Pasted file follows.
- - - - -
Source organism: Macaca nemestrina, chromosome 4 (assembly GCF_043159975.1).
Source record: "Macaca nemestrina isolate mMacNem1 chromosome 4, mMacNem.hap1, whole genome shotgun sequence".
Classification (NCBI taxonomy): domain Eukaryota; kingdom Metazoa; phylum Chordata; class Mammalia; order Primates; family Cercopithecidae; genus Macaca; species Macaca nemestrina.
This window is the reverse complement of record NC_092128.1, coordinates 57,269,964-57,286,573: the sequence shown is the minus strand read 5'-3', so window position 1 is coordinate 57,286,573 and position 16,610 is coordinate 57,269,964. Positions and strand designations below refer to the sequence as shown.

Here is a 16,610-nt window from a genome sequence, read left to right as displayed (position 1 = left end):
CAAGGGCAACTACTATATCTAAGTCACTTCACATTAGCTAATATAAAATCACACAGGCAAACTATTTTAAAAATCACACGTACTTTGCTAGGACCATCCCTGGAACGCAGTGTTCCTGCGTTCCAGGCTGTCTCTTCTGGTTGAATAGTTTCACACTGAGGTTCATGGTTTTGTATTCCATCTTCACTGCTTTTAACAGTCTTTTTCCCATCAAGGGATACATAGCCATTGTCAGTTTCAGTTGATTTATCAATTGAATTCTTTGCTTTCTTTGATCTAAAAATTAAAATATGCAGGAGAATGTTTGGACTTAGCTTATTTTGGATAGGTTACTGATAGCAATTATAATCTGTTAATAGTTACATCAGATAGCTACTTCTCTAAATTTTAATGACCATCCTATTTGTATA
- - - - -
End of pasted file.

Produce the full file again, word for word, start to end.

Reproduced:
Source organism: Macaca nemestrina, chromosome 4 (assembly GCF_043159975.1).
Source record: "Macaca nemestrina isolate mMacNem1 chromosome 4, mMacNem.hap1, whole genome shotgun sequence".
Classification (NCBI taxonomy): domain Eukaryota; kingdom Metazoa; phylum Chordata; class Mammalia; order Primates; family Cercopithecidae; genus Macaca; species Macaca nemestrina.
This window is the reverse complement of record NC_092128.1, coordinates 57,269,964-57,286,573: the sequence shown is the minus strand read 5'-3', so window position 1 is coordinate 57,286,573 and position 16,610 is coordinate 57,269,964. Positions and strand designations below refer to the sequence as shown.

Here is a 16,610-nt window from a genome sequence, read left to right as displayed (position 1 = left end):
CAAGGGCAACTACTATATCTAAGTCACTTCACATTAGCTAATATAAAATCACACAGGCAAACTATTTTAAAAATCACACGTACTTTGCTAGGACCATCCCTGGAACGCAGTGTTCCTGCGTTCCAGGCTGTCTCTTCTGGTTGAATAGTTTCACACTGAGGTTCATGGTTTTGTATTCCATCTTCACTGCTTTTAACAGTCTTTTTCCCATCAAGGGATACATAGCCATTGTCAGTTTCAGTTGATTTATCAATTGAATTCTTTGCTTTCTTTGATCTAAAAATTAAAATATGCAGGAGAATGTTTGGACTTAGCTTATTTTGGATAGGTTACTGATAGCAATTATAATCTGTTAATAGTTACATCAGATAGCTACTTCTCTAAATTTTAATGACCATCCTATTTGTATA